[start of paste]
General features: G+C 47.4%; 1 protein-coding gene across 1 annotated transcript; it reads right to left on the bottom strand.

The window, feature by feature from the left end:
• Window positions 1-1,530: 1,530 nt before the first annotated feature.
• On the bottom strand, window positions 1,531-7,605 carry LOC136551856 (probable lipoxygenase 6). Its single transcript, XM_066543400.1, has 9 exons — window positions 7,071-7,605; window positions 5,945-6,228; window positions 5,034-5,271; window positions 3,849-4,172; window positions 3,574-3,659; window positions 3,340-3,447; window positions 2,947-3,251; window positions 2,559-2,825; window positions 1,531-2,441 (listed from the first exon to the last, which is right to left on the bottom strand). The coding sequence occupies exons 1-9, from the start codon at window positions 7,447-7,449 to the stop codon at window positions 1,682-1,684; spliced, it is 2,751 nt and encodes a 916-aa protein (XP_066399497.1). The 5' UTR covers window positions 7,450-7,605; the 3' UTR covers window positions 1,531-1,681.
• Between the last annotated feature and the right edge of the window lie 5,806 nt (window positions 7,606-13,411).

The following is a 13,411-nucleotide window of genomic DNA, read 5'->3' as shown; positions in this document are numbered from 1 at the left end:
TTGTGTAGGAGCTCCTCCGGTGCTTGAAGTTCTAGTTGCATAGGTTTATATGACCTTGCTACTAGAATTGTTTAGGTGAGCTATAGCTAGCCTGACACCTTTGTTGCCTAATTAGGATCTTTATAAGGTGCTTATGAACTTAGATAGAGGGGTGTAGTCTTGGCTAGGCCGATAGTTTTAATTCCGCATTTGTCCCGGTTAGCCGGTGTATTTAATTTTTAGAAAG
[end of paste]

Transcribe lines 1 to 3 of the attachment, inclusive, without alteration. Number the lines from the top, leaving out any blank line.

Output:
General features: G+C 47.4%; 1 protein-coding gene across 1 annotated transcript; it reads right to left on the bottom strand.

The window, feature by feature from the left end:
• Window positions 1-1,530: 1,530 nt before the first annotated feature.